animals

Journey Into the Deep: Discovering New Ocean Creatures

Jacket-9• Grade Range: 5th-8th
• Science related title
• Rebecca L. Johnson
• Title: Journey Into the Deep: Discovering New Ocean Creatures
• Publisher: Minneapolis, MN: Millbrook Press
• 2011
• 64 pages.
• ISBN: 978-0-7613-4148-2
• Awards: Benjamin Franklin Award~Orbis Pictus Award~Junior Library Guild Selection~Chicago Public Library Best of the Best Books~Society of School Librarians International Book Award~Children’s Book Committee at Bank Street College Best Children’s Book of the Year~VOYA Nonfiction Honor List~National Science Teachers Association Recommended
• Author’s website: http://www.rebeccajohnsonbooks.com

In 2000 scientists from around the world set out on the largest ocean exploration in history: a ten-year quest to systematically learn more about the ocean and everything that lives in it. Johnson takes the reader along on the Census of Marine Life, as scientists explore all areas of the sea and find thousands of remarkable animals never seen before.

Amazing, jaw-dropping photographs grab attention and are backed up by engaging lucid text that describes the science behind the survey and tells some of what was learned. The book is very well designed, with sidebars, boxed inserts, charts and hundreds of photographs breaking up the text into digestible chunks. Johnson writes in the second person so the reader is placed at the center of the exploration: scrunched inside a submersible or helping to sift through the dredged muck for creatures new to science.

The book is divided into chapters based on the area of the ocean explored: abyssal plains, ridges and vents, shallow edges, etc. The chapters open with a clear graphics that place the survey on the globe and show at what depth we are exploring. Johnson provides clear context: we know what questions we are trying to answer and share the excitement as she describes, blow by blow, the thrill of discovery. Quotes from scientists provide insight and contribute to the reader’s sense of being along on the exploration. However, it is the animals that steal the show. Just the names of the new creatures inspire interest: ping pong tree sponge, sea butterfly, zombie worms, bubblegum coral, Dumbo octopus: that can turn inside out, spiral poo worm, Venus flytrap anemone: that excretes bioluminescent slime, Yeti crab, and the barreleye fish: that has a see-through head.

The final chapter reemphasizes the fragility of the sea and the threats against it: pollution, trawling and climate change. Simple steps to help protect the world’s oceans are offered.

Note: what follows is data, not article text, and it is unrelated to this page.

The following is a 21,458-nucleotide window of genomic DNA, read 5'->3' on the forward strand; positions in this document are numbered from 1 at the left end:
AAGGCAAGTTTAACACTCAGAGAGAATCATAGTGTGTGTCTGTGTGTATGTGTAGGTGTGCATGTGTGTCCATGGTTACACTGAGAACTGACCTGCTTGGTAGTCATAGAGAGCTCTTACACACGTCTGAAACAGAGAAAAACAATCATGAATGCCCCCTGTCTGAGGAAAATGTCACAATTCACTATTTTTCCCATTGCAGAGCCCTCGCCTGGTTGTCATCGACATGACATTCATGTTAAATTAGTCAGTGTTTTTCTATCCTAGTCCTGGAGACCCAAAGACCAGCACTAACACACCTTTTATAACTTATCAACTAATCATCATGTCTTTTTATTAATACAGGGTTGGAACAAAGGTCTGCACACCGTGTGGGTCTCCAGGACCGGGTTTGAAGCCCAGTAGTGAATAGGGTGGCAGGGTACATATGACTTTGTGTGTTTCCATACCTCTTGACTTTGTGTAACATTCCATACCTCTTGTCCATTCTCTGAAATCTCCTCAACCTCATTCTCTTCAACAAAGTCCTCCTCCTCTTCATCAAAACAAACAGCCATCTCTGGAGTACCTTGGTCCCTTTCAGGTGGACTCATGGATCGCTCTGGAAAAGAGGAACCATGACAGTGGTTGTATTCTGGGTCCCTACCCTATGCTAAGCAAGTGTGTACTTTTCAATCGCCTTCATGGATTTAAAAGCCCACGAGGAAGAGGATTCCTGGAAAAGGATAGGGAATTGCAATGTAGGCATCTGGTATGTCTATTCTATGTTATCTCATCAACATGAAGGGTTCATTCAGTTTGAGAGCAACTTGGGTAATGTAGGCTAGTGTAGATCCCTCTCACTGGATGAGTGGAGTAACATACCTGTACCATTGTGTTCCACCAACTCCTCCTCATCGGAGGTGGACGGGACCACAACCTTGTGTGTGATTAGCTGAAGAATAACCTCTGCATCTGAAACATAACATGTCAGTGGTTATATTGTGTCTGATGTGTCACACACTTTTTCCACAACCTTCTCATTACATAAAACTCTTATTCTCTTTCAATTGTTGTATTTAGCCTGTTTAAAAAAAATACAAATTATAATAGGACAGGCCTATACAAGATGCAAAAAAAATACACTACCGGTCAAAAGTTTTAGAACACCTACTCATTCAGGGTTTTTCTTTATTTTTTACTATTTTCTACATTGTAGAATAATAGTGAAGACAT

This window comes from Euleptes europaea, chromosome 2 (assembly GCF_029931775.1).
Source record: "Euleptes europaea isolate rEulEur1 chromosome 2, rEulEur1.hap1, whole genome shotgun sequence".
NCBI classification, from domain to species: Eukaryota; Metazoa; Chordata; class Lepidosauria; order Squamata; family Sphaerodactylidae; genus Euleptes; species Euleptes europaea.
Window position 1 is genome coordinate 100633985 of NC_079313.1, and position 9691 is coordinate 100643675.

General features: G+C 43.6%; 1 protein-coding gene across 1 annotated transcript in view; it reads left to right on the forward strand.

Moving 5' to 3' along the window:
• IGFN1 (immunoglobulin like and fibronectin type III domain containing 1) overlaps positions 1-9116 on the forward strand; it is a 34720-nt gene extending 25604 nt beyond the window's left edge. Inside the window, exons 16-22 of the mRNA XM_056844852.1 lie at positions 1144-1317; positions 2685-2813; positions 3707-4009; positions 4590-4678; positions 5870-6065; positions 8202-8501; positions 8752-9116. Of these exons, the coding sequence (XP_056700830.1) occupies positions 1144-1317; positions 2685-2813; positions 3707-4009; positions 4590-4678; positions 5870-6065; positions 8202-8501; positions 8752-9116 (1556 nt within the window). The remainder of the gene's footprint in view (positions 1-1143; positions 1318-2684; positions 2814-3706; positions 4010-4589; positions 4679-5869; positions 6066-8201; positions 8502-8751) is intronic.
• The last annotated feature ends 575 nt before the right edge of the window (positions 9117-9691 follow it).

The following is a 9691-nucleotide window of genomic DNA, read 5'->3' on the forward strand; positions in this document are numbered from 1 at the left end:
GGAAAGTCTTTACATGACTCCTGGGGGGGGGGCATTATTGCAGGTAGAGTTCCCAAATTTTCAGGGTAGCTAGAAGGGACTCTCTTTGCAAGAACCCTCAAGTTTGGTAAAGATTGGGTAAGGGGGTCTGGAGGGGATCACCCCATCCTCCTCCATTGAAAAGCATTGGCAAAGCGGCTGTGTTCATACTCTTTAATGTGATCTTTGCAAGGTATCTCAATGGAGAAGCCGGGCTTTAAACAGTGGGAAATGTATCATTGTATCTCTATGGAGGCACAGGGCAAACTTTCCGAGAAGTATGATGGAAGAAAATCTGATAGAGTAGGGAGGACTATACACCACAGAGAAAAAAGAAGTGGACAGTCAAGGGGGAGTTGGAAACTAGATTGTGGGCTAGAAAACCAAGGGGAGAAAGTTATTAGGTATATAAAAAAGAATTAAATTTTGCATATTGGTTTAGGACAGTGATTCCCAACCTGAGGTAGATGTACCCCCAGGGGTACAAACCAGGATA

Children love knowing things adults don’t, and this book is full of astonishing animals and facts that are new. Not so long ago we assumed light and warmth were necessary for life. That idea is put paid by pink sea slugs, 2000 feet below the surface, eating bacteria that feed on frozen orangesicle-colored methane gas. We now know there are rubbery, un-crushable fish that live in the deepest trenches: nearly seven miles below the surface. In previous centuries it was understood that the ocean was the real frontier. With an estimated 10-50 million more species waiting to be discovered and only five percent of the ocean explored, Johnson encourages us to, once again, recognize that the greatest area for exploration in the universe is in our ocean.

Front Matter: Includes Acknowledgments and Contents. A Foreword establishes the diversity and unexplored nature of the sea. A Prologue introduces us to a massive, meaty jellyfish “wide as a doorway and the color of a bad bruise” and goes on to outline the methodology and objectives of the census. A side bar explains scientific classification.

Back Matter: Thumbnail photos and brief biographies put faces and qualifications to Scientists quoted in the book. A Glossary defines scientific terms and equipment. Source Notes identify quotes. A Selected Bibliography includes a few books and ten websites. A Learn More page offers more annotated websites, books, videos and DVDs for further research. An Index and Photo Acknowledgments conclude the book.

Temple Grandin: How the Girl Who Loved Cows Embraced Autism and Changed the World

Jacket-7• Grade Range: 5th-8th
• Current events related title
• Sy Montgomery
• Temple Grandin: How the Girl who Loved Cows Embraced Autism and Changed the World.
• Publisher: Boston, Houghton Mifflin Books for Children
• 2012
• 147 pages.
• ISBN: 978-0-547-44315-7
• Awards: NSTA Outstanding Science Trade Books for Students K—12: 2013~Booklist Top 10 Books for Youth 2013~ALSC 2013 Notable Children’s Books, Older Readers;
• Author’s website: http://symontgomery.com/

Autism prevented Temple Grandin from speaking until she was five, isolating her from her peers and family. Autism also allowed her to perceive as animals do: in pictures and with a similar sensitivity to stimulus. Ms. Grandin uses these strengths to advocate for farmed animals and has become a worldwide authority on how to design our food system to treat animals more humanely.